Can I fit underfloor heating to my project?
Underfloor heating systems can be installed in any type of building and with most types of floor structure. Here’s a guide to the key points you need to know before starting different types of project.
New builds and complete renovations
You’ll need to plan your use of underfloor heating from the very start of the project. Your first task is to decide what heat source you’re going to use as this can affect the way your underfloor heating is installed and used.
For example, if you’re planning to use a heat pump, you’ll need to install additional pipework and choose a floor type with good thermal mass. This will make sure your heat pump works as efficiently as possible.
You’d also be better off choosing suspended floors in block and beam rather than timber. Block and beam has several advantages over timber, including excellent sound suppression, improved fire prevention and good thermal mass. It also makes the underfloor heating installation process easier.
If you’d rather use an oil or gas condensing boiler, you can use any floor type. The pipes can also be spaced a little further apart, which will keep the installation cost down.
The building itself can be made from conventional brick or stone, timber frame, structurally insulated panels (SIPS) or architectural glass and steel. You just need to make sure you follow the latest regulations on insulation levels and airtightness.
The process is similar to the above, although you might not need such a high level of insulation.
Underfloor heating is an ideal choice if you need to remove and replace the ground floors to tackle damp or structural defects. However, you can still install underfloor heating if the ground floor is structurally sound and is the suspended timber type.
First, you need to lift the floor boards to expose the timber joists. Then, insulate the floor between the joists and fit the pipework to the insulation. (See the Floor Types page for full details.)
If the joists are strong enough to take a thin layer of screed, this should also be applied. A layer 20 to 25mm deep will increase the weight of the floor joists by around 25kg/m2. This adds thermal mass to the floor, improving the performance of your underfloor heating.
Lifting the floor boards is also an ideal opportunity to treat the joists with preserving agents to give long term protection. Or, you could use an overlay system such a Variotherm.
For suspended first floors that are structurally sound, your choices are quite limited. You either have to take up the floor boards, take down the ceiling or fit an overlay system with a new floor over the top.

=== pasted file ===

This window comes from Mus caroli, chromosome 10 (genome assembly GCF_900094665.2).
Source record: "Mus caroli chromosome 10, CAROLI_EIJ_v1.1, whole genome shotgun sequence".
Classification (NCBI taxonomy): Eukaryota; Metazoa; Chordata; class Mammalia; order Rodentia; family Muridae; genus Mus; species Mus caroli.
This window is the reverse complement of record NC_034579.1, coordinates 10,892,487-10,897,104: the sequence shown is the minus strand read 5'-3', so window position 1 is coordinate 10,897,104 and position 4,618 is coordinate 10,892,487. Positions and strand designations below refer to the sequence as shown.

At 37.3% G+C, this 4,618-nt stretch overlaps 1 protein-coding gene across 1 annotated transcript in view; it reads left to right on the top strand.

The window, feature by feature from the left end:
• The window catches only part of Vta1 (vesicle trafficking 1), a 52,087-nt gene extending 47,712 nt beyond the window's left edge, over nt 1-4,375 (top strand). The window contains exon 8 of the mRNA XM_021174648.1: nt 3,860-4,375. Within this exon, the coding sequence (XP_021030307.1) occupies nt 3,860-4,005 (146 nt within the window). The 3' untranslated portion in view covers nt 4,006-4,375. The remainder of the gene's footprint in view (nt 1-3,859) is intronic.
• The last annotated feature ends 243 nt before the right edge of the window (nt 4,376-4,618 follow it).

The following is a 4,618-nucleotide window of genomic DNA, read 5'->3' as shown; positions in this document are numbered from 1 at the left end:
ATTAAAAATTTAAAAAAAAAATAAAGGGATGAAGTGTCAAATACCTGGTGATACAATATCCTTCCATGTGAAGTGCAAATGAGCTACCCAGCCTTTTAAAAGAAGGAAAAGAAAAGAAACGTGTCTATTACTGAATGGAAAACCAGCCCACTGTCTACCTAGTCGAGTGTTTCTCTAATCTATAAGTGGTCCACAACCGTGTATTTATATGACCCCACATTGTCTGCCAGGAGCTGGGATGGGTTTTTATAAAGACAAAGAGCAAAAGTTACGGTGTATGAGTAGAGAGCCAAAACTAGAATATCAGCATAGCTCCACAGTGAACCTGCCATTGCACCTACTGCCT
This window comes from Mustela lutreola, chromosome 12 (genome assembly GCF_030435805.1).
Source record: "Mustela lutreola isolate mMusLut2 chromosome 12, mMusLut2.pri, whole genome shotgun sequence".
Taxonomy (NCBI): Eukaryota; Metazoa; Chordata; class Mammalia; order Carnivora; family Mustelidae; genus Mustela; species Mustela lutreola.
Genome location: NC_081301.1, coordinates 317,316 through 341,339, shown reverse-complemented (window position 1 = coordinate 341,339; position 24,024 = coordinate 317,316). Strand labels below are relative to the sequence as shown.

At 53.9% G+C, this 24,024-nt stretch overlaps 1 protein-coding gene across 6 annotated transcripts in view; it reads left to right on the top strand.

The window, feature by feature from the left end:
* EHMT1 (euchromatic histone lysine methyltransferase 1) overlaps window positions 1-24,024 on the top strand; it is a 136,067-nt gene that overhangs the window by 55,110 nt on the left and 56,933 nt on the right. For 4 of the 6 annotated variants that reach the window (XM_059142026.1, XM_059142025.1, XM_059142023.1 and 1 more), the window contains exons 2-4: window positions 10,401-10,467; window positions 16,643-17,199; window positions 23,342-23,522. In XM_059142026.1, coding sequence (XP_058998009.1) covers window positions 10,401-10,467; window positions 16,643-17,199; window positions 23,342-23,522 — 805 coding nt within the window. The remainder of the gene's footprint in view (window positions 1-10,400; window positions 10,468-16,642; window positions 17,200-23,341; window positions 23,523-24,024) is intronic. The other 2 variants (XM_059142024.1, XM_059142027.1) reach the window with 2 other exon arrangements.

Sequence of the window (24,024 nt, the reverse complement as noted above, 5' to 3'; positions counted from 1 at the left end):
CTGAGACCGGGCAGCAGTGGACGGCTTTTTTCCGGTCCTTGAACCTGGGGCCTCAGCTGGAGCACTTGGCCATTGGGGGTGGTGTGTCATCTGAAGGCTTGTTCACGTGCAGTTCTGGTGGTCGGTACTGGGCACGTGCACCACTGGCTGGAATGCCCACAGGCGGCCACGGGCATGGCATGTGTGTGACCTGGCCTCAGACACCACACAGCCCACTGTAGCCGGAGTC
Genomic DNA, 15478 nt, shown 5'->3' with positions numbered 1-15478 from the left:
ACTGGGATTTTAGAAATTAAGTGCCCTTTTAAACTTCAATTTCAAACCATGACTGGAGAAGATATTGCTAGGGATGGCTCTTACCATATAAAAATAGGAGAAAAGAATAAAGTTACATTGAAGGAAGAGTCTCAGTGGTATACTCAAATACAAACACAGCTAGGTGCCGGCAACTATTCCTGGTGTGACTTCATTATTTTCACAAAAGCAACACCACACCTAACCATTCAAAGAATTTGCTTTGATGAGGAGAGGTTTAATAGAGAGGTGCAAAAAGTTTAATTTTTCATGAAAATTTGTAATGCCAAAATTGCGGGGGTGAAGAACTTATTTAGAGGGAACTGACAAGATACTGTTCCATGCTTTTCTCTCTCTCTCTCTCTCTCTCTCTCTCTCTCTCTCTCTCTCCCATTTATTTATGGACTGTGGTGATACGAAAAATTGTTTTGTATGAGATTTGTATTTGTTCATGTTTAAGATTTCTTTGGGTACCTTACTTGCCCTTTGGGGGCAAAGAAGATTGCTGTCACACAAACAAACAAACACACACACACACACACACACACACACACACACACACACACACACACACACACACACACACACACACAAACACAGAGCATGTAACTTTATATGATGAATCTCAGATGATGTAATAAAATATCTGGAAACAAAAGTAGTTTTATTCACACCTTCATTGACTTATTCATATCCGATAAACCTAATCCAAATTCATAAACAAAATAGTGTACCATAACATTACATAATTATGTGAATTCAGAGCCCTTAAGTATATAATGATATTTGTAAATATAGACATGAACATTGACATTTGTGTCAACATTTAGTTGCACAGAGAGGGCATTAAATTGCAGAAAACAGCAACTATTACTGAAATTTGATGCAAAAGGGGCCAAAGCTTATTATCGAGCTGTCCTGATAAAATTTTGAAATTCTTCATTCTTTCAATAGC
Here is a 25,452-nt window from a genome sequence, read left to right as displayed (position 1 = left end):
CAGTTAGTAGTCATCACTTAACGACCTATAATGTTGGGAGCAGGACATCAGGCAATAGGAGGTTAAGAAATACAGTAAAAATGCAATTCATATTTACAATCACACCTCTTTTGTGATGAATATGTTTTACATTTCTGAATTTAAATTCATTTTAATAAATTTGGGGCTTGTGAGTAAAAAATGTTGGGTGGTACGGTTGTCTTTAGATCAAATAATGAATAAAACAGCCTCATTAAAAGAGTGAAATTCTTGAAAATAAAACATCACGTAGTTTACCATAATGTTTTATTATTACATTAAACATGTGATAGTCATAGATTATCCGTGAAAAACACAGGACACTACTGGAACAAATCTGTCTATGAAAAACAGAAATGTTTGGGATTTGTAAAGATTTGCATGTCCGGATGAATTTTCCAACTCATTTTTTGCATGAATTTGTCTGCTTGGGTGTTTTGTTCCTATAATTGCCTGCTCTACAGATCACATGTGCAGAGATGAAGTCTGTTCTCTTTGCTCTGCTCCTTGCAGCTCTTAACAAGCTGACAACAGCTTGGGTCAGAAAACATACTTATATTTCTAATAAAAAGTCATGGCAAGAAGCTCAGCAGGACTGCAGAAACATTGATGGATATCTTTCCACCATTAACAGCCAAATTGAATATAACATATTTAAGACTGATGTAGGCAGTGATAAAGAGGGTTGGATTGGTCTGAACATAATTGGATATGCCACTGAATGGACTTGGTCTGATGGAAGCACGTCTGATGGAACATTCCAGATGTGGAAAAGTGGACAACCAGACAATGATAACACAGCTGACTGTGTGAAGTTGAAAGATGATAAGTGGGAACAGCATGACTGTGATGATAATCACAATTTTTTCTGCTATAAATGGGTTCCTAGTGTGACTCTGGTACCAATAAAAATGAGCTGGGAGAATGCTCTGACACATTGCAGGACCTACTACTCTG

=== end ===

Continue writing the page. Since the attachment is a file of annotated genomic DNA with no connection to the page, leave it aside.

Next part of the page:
An overlay system is more expensive and adds around 25 to 50mm of extra height to the existing floor. Because of this, you may prefer to install radiators instead of underfloor heating.
If your property has a solid ground floor, then removing the radiators and fitting underfloor heating won’t be straightforward. You’ll need to install the pipework into a new overlay floor, which requires a minimum space of 18mm plus the floor board.
As noted above, using an overlay increases floor height by around 25 to 50mm. If you’re not happy with this, you’ll have to remove the existing floor to give you enough space to fit the new insulation, pipework and finished floor.
The normal depth of existing screed is typically 50mm and this can be very easy to break up and remove.
If your floor already has insulation below the floor slab (oversite concrete), we can supply a special 4mm thick insulation foil to lay over the exposed slab. This foil reflects the heat from the pipes up into the new screed. A reinforced screed of 46mm deep can then be applied to bring the floor back to the same level.
The method for retrofitting underfloor heating to rooms with suspended timber floors is the same as described in Partial Renovations above. For other options, please see our Floor Types page or contact us for advice.
Retrofit projects tend to be complicated, so we’ve put together some Frequently Asked Questions and Answers to help you decide how to proceed – click here to read them.